The options that will be used in the operation include beach fill, groins – also known as jetties – and breakwaters, but one or even two options combined are simply not enough to restore the beach and prevent it from long term erosion.

“You got to be very careful with these projects… beach fill and groins wont be enough,” said Ida Sanoff, chairperson of the Natural Resources Protective Association. Sanoff is reserving judgement on the Corps’ plans until after a public hearing this week, but said that continuous maintenance needs to be a  key component of any solution.

Plumb Beach currently has sand bags laid out to protect the highway from flooding. According to Falt, the sand bags should last up to five years, but Sanoff and others scoff at the claims.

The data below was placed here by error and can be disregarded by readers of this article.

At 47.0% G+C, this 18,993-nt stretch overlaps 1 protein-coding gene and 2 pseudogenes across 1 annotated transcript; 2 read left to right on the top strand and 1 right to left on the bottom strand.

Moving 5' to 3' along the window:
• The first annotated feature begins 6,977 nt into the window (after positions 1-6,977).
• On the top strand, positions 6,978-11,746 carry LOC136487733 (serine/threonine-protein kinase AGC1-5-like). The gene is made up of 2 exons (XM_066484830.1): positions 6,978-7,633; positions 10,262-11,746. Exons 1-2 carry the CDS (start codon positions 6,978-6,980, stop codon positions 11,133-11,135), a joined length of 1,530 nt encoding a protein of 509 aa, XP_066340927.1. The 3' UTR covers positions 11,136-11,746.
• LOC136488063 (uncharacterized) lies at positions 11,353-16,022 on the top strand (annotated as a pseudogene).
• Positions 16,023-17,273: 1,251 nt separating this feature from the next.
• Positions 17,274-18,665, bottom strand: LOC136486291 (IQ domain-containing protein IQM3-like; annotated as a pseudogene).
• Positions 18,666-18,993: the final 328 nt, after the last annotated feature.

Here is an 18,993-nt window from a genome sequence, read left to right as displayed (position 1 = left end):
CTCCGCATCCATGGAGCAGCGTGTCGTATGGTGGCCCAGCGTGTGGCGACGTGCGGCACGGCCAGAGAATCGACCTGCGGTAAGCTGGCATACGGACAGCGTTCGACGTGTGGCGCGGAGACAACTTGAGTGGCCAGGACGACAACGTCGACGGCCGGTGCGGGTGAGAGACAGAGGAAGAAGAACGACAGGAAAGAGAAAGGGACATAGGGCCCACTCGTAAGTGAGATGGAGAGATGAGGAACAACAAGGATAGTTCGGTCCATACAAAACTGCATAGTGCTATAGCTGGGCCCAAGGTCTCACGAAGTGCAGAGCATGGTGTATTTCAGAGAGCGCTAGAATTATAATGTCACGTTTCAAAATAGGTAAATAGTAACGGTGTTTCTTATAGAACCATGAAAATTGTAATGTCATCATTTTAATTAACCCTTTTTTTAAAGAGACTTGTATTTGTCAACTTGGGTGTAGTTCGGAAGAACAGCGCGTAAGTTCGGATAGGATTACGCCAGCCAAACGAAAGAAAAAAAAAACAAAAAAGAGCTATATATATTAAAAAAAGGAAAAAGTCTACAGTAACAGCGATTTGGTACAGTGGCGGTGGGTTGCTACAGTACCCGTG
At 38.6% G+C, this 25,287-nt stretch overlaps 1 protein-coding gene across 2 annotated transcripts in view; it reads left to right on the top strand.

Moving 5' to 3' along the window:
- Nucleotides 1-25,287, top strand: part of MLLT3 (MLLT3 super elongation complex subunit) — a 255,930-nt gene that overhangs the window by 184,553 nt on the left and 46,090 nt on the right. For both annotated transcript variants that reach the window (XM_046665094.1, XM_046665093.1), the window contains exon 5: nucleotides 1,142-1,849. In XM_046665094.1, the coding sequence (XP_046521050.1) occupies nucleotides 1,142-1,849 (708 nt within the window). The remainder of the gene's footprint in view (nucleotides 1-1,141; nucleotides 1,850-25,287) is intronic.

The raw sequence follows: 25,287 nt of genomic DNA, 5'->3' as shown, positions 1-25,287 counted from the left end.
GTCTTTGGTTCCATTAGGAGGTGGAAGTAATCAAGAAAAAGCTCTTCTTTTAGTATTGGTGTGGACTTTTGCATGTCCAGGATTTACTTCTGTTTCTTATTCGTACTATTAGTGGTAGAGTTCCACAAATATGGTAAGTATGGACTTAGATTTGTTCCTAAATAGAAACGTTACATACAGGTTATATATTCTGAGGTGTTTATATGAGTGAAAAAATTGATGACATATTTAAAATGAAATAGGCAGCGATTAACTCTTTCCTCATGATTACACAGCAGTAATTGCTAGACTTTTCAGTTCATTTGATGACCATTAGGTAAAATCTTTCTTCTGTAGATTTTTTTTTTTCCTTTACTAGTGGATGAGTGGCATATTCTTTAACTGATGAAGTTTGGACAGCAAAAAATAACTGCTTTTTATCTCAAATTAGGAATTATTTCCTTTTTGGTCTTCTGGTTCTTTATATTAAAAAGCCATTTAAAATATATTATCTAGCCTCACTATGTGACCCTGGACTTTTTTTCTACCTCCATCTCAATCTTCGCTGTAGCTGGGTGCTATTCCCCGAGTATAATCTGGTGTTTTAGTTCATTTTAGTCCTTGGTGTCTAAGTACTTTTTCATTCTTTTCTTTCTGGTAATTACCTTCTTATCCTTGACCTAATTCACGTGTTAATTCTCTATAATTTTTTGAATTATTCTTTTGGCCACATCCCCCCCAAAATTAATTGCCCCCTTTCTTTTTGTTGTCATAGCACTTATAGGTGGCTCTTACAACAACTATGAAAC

“The sand bags are a joke. Even the groins are a joke,” Sanoff said. “None of these structures are perfect; none of these things that they are going to do is going to be a permanent solution. It all depends on what they are proposing in terms of long-term maintenance.”

The U.S Army of Engineers will propose a number of alternatives to see which works the best. In all scenarios, they’ve included beach fill. They plan to fill the beach with 70,000 to 100,000 cubic yards of sand. The sand will most likely come from the channel dredging of the Jamaica Bay Inlet, which is located between Rockaway, Queens and Sheepshead Bay, Brooklyn. Otherwise they will get the sand from the Ambrose channel, which is further out into the harbor. The sand will be pumped in through a pipe from a dredge boat and moved around with a bulldozer, this process should take about 20 days of work, Falt said. But even he admits it won’t be enough.